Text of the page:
IRC Salt Lake City extends its care

by MICHAEL OLSON

It all started with an idea, Albert Einstein’s idea.

As a German refugee, Einstein came to America to escape the tyrant Adolf Hitler. Einstein used his influence and money to help others escape from Germany.

Thanks to Einstein an American branch of an already existing European relief agency was founded in 1933. This branch later grew to become the International Rescue Committee.

The IRC is a nonprofit organization that helps refugees around the world rebuild their lives. Their local offices are located in downtown Salt Lake City, with other offices spread across the U.S. from New York to Los Angeles.

Refugees are people who had to flee their homelands because their lives were in danger. They cannot return to their homes so they need new ones, and that is where the IRC comes in.

“The U.S. is by far the largest humanitarian provider,” said Patrick Poulin, resettlement director for the IRC. “In Salt Lake City we receive between four and five hundred refugees a year.”

This year, its 75th anniversary, the Salt Lake IRC is increasing its ability to help with the beginning of the extended case management program. This will lengthen the time IRC has to help refugees from six months to 24 months.

The program is starting small out of necessity, according to Stacey Shaw, the caseworker who was hired at the beginning of 2008 to develop the new extended program. Of the seven caseworkers employed at the IRC, Shaw is the only one currently handling cases in the new program.

Eventually the IRC would like to give extended care to all of the refugee families it helps, but without state funding it will not happen.

“It is a matter for the state, if they decide to do it or not,” Shaw said.

Right now the 26 cases Shaw handles are the only ones in the 24-month program due to lack of funding. In fact, the only reason the program exists at all is because of a private grant made to the IRC.

It takes five years before refugees can become U.S. citizens. Before this year the IRC could only help them during the first six months, just enough time to get families on their feet by setting them up in a place to live, and providing them with the funding to feed and clothe themselves.

Currently the IRC’s new program can only accommodate the families that will benefit most from the extended care. These families are usually chosen because of mental or physical health issues.

Casemanagers pick refugee families up from the airport, help sign the lease on their home and help find them jobs. They also provide refugees with transportation to and from doctor’s appointments for health checks.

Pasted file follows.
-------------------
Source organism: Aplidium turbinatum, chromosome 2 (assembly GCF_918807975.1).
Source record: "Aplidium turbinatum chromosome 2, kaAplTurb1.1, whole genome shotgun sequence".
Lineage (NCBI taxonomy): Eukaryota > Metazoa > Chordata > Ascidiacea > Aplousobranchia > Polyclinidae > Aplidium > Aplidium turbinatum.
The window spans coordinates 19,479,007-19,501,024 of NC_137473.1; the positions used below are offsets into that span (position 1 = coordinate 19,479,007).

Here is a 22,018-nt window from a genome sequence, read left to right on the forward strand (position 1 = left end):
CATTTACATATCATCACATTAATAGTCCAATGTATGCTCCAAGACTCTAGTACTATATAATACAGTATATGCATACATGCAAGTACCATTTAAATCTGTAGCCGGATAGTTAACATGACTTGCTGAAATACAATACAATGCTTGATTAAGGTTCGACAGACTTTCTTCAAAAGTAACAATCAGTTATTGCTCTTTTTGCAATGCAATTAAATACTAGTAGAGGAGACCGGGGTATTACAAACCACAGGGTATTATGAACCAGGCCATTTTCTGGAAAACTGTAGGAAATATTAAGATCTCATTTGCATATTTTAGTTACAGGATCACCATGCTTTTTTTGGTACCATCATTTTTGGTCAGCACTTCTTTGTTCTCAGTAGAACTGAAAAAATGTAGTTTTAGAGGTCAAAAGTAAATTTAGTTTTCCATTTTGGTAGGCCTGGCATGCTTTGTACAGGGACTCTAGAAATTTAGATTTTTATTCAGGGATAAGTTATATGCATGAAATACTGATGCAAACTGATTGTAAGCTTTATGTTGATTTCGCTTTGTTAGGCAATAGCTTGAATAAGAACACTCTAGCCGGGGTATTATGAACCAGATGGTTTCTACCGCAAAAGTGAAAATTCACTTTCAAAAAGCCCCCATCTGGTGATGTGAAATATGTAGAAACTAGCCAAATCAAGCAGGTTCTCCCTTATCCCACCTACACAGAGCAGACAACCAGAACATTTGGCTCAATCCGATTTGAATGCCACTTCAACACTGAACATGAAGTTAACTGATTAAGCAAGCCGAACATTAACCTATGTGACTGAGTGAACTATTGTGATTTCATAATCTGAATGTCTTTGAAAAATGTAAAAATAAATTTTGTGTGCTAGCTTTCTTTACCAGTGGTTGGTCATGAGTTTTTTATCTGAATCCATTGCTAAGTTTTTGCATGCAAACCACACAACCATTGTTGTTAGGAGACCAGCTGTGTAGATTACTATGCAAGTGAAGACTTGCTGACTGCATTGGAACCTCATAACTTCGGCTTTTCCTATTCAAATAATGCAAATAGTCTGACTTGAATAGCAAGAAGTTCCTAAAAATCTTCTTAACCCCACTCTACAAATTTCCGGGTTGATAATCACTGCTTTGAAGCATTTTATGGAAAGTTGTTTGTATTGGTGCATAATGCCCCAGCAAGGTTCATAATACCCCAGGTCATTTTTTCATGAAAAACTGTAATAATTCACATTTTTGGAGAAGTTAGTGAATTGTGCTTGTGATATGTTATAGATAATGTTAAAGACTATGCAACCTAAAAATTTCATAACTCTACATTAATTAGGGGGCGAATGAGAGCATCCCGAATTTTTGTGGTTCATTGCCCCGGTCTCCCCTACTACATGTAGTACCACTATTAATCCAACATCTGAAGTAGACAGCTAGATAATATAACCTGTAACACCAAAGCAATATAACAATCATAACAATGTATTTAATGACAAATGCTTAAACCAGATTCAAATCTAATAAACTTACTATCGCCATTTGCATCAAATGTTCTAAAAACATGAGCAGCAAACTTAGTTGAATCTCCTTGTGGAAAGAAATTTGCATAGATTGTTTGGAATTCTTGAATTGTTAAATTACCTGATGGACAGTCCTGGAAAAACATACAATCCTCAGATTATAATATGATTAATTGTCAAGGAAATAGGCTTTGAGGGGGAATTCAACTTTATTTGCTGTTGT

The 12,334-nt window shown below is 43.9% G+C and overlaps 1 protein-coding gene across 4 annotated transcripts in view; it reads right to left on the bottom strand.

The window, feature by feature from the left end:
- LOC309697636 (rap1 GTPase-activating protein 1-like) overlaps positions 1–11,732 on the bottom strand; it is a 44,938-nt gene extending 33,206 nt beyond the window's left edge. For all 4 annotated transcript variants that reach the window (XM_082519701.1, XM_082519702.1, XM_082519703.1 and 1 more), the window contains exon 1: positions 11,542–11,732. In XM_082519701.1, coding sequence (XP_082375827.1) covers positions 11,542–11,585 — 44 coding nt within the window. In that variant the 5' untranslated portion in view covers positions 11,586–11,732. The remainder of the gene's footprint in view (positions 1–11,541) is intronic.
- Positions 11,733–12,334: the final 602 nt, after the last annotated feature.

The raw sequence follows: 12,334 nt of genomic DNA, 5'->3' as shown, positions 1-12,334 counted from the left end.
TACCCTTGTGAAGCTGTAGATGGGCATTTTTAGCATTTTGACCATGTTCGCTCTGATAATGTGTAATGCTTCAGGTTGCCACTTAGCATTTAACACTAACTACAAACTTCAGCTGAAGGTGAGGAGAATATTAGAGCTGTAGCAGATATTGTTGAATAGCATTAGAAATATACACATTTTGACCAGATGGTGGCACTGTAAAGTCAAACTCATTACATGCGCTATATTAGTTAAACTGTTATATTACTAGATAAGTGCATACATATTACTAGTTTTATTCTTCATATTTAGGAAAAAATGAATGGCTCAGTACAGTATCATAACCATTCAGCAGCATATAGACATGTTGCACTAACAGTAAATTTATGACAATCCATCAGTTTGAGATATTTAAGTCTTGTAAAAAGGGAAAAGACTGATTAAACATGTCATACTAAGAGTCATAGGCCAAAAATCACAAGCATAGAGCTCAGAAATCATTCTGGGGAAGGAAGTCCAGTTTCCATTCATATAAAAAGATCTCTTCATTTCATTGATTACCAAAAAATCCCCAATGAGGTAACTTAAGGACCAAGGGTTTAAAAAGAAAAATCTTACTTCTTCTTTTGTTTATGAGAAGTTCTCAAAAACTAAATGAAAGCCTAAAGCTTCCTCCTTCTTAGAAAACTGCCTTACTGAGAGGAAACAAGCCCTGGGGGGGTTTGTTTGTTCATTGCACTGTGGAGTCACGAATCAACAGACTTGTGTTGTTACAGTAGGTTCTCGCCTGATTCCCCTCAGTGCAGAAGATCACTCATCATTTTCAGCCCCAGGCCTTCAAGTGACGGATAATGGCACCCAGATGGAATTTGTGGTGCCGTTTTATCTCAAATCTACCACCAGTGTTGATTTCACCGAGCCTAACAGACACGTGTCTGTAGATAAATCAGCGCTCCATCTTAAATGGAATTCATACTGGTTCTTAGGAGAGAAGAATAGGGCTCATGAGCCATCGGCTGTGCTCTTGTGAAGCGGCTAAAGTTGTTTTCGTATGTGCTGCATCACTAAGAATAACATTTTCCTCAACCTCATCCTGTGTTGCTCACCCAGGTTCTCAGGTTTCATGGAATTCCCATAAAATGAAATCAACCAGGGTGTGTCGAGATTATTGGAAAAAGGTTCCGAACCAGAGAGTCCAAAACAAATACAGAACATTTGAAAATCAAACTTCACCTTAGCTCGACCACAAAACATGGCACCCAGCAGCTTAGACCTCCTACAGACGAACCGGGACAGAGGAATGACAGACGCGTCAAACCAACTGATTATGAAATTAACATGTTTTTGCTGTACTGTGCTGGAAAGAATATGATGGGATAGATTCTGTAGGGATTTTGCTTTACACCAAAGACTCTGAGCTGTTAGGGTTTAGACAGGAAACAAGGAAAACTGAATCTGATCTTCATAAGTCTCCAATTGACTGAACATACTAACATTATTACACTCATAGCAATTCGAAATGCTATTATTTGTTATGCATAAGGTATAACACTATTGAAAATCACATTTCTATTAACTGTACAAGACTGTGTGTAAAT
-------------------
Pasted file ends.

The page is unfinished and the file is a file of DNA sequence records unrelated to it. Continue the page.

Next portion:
Many of these refugees have a difficult time understanding and speaking English. One of the IRC’s roles is to provide caseworkers and volunteers to help them break through the language barrier.

“Some people need a ton more dental or doctor appointments,” Shaw said. “We are here as a safety net to make sure they don’t fall through the cracks.”

The IRC also helps refugees get health insurance and register their children in school. It also teaches them skills some people take for granted, such as using public transportation, budgeting their income and sorting important mail.

Sometimes refugees will get confused by a piece of mail, Shaw said. It could be anything from an important bank statement to a doctor’s bill.

“We can do these little kinds of prevention before it becomes something big,” Shaw said.

Usually after six months the IRC hands off care of refugee families to the Asian Association of Utah where they continue to receive assistance.

“It is not necessarily a seamless switch,” said Poulin of the IRC. What happens when it comes time to renew the lease, or if a refugee loses a job and needs help to find a new one?

The Asian Association, like the IRC, is a nonprofit organization and helps refugees in any way it can. However, switching agencies during the refugee’s adjustment period can be difficult because they have to get used to a new agency.

“Six months is not enough time to become self-sufficient,” said Gayane Manukyan, a volunteer coordinator for the Asian Association. Refugees tend to get lost when switching caseworkers and agencies. “If you stay with the same family from the first day it is easier.”

The ultimate goal of the IRC is to empower refugees to support themselves. Shaw and the extended case program are a means to reaching that goal.

“Since we’ve been working with the families, we feel we have a unique opportunity to continue helping,” she said.

By taking care of little problems refugees have now, their transition into life in America will be made easier, Shaw said. “Having a contact like me can prevent a crisis from happening.”